16.06.2020 · 13 minutes · Sleep & Recovery
The ultimate deep sleep guide
Regeneration, detoxification, learning: While you sleep, a whole series of important, sometimes even vital, processes happen. In this article we will shed light on the role of deep sleep in this process. Click in and learn why you should improve your deep sleep.
Last updated: June 16, 2020
Posted in Sleep & Recovery
Gut Care Capsules
The basis of your gut microbiome
The basis of your gut microbiome
- With vitamin B6 & B12 for the immune system
- Calcium to support digestive enzymes
- With fibre for your intestinal flora
- Contains niacin for healthy mucous membranes
EUR 579,07/1kg Incl. VAT, plus shipping
The bedtime treat that makes you tired
These bedtime treats will help you fall asleep faster
- With melatonin for faster sleep
- Good night formula with magnesium
- Late-night snacking allowed – sugar-free
- Suitable for vegetarians & vegans
EUR: 122,86/1kg Incl. VAT, plus shipping
Sleep Spray Strong
The original with 2 mg melatonin
Straight to slumberland with 2 mg melatonin
- Helps you fall asleep faster1
- 4 sprays = 2 mg melatonin
- With ashwagandha & lavender extract
- Sugar-free, alcohol-free, vegan
EUR: 763,33/1l Incl. VAT, plus shipping
Feel great all day
With a smile through the day? Easy!
- With vitamin B6 & B12 to support psyche and nerves
- Contains Rhodiola rosea & cordyceps
- With black pepper for higher bioavailability
- Simply take before breakfast
EUR 786,98/1kg Incl. VAT, plus shipping
Regeneration, detoxification, learning: While you sleep, a whole series of important, sometimes even vital, processes happen. In this article, we will shed light on the role of deep sleep in this process. Click in and learn why you should improve your deep sleep.
Despite decades of research, the secrets of sleep, its sleep phases, and their functions are still not fully understood. What research knows: sleep is vital for you, among other things because your brain is freed from waste products during sleep.
Characteristic of healthy sleep is the sequence of different sleep phases. Deep sleep is the fourth sleep phase and is particularly deep compared to the others. This means that your pulse, breathing rate, muscle tension, and blood pressure are lower than in any other sleep phase. The relaxation is highest here.
Let's take a closer look at this sleeping phase!
Table of content
- What is deep sleep?
- When are you in deep sleep?
- What happens in the deep sleep phase?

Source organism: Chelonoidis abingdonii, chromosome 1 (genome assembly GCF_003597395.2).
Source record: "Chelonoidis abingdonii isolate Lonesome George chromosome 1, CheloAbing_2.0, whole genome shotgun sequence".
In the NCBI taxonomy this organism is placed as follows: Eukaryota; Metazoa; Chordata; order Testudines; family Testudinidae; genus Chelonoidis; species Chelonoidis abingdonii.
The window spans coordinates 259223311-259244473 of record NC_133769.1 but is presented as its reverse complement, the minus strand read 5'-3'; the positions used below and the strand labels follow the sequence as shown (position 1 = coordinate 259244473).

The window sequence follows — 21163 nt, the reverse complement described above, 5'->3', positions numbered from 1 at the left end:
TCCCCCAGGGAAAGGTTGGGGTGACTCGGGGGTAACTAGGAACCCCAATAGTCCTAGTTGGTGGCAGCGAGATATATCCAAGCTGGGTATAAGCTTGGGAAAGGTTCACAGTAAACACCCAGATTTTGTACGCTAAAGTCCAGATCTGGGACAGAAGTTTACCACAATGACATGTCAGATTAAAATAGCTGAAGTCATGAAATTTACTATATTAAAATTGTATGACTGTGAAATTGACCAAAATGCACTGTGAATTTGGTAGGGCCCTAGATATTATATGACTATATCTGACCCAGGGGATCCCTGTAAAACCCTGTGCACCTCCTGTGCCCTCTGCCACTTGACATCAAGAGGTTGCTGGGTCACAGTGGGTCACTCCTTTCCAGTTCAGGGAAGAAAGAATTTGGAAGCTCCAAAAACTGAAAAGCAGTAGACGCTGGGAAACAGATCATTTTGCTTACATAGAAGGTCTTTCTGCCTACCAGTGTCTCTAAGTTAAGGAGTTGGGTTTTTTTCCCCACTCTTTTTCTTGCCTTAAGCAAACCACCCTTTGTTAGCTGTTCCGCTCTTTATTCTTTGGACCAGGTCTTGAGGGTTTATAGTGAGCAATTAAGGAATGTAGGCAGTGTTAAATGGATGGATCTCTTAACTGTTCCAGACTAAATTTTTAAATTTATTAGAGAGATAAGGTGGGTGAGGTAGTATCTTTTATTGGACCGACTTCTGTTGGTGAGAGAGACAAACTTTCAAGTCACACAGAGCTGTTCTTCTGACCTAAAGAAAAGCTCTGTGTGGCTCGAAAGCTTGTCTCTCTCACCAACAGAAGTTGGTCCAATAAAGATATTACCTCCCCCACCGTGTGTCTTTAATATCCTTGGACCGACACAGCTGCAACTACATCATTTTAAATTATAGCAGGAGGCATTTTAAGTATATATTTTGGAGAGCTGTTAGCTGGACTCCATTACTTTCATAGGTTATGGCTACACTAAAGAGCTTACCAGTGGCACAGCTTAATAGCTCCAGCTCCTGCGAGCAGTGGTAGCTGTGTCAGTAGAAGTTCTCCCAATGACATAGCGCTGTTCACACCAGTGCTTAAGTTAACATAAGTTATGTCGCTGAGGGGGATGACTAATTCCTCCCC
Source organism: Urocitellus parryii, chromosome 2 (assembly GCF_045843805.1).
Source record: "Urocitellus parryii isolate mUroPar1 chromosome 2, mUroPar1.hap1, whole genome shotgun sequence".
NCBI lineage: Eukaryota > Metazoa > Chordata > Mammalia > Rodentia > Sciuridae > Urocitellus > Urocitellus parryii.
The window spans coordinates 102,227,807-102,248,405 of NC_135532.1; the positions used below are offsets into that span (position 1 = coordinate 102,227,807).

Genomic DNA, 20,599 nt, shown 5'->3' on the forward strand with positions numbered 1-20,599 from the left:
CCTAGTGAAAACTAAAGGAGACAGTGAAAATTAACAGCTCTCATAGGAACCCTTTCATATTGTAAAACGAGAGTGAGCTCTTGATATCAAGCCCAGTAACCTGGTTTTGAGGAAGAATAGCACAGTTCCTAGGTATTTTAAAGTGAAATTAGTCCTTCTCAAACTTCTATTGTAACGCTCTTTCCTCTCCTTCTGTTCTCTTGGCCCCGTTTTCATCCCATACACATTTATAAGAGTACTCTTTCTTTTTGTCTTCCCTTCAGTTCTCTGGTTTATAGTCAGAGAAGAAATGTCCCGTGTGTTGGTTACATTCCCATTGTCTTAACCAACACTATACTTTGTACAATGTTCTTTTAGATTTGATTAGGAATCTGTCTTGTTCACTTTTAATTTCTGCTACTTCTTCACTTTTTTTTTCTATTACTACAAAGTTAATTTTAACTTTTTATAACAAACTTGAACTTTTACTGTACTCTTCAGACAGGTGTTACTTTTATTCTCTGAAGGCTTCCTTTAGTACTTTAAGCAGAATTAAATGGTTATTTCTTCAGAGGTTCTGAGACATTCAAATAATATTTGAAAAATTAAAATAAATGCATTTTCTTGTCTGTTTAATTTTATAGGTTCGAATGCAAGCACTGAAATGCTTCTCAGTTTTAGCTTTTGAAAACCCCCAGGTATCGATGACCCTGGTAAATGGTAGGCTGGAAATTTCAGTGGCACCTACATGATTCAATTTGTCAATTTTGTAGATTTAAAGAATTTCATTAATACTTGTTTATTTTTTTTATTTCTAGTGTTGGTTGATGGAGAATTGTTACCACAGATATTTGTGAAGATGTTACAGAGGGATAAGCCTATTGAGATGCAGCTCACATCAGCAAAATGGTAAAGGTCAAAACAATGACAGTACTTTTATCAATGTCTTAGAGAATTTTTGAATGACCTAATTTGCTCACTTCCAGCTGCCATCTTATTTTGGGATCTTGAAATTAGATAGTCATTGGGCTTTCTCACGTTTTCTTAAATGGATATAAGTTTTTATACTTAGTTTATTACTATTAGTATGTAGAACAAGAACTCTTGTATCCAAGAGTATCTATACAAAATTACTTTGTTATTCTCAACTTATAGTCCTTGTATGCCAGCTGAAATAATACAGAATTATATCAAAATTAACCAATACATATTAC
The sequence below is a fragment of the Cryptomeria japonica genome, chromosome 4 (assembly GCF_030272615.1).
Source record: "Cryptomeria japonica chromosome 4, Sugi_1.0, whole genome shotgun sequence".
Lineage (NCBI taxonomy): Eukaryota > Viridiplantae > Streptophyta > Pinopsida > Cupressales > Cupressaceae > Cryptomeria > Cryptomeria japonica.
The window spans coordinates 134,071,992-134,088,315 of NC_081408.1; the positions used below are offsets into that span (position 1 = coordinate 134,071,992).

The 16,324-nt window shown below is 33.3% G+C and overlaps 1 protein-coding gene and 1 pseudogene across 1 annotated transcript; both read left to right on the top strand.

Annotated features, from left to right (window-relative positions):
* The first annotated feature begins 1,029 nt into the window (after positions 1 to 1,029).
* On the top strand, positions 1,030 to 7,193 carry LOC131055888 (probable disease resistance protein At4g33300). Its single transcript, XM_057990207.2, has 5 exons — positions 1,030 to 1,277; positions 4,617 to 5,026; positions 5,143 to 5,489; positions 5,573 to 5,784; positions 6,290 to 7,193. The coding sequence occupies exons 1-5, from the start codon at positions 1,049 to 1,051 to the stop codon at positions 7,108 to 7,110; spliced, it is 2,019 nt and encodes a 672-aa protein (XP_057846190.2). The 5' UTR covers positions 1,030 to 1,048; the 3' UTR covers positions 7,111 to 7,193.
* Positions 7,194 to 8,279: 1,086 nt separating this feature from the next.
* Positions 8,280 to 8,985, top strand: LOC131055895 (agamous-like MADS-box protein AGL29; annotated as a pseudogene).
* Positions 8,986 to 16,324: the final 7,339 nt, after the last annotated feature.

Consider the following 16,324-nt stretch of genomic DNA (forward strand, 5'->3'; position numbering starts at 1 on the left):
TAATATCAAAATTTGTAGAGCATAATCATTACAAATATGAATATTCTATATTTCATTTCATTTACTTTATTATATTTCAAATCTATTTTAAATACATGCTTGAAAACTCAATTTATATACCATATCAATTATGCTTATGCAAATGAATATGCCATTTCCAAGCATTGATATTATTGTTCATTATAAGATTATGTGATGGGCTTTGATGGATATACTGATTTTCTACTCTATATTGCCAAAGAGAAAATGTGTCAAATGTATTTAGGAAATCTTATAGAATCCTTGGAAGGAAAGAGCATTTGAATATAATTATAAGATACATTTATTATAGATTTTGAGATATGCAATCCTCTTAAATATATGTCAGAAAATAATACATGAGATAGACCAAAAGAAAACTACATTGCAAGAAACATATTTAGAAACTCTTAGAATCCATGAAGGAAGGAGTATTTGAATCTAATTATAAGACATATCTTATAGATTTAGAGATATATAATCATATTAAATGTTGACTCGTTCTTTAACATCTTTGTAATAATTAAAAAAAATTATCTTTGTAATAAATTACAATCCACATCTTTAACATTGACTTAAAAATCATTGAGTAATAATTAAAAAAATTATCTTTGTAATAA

- Our sleep phases at a glance
- How do your sleep stages go?
- Deep sleep duration in hours: How long does deep sleep last?
- How much deep sleep does a person need?
- What happens if there is not enough deep sleep?
- How can you improve your deep sleep?
1. What is deep sleep?
Deep sleep is the sleep phase of human sleep, which is particularly deep. This means that all characteristics of the waking state are particularly weak here.
These include vegetative characteristics such as breath, pulse, and blood pressure as well as muscle tone (muscle tension) and sensory perceptions. Your body is maximally relaxed in deep sleep. You are completely introverted and hardly notice your surroundings.
Waking you up is particularly difficult in the deep sleep phase. However, if you wake up directly from a deep sleep, you will need comparatively much time to orientate yourself. Phenomena such as sleepwalking or sleep talking take place exclusively in deep sleep.
2. When are you in deep sleep?
In research, the term "deep sleep" is used to describe two stages of deep sleep. They are the third and fourth stages of a total of five sleep stages.
During sleep, the individual sleep phases alternate in regular cycles. This means that you are not in deep sleep once, but several times - always alternating between light sleep phases and the dreamy REM phase. In terms of total sleep, you are in deep sleep for about a quarter of the night.
Sleep cycle has a duration of about 90 minutes in a healthy adult over 30 years of age. The longer you sleep, the shorter the deep sleep phase, while the REM phase is longer.
BRAINEFFECT HACK: It takes you forever to fall asleep at night? Then our SLEEP SPRAY with melatonin to shorten your sleep time in the future.
3. What happens in the deep sleep phase?
In the deep sleep phase, many different regeneration processes take place. You are maximally relaxed, i.e. your muscles are not tense, your pulse and breathing run at the lowest frequency and the nerve activity in the brain also decreases.
The most important processes that take place in deep sleep, here is an overview:
- Healing wounds and injuries
- The immune system is strengthened
- Growth hormones are released
- Experiences are processed 
- Memories and lessons learned are consolidated 
- Subconscious decisions are made
4. Our sleep phases at a glance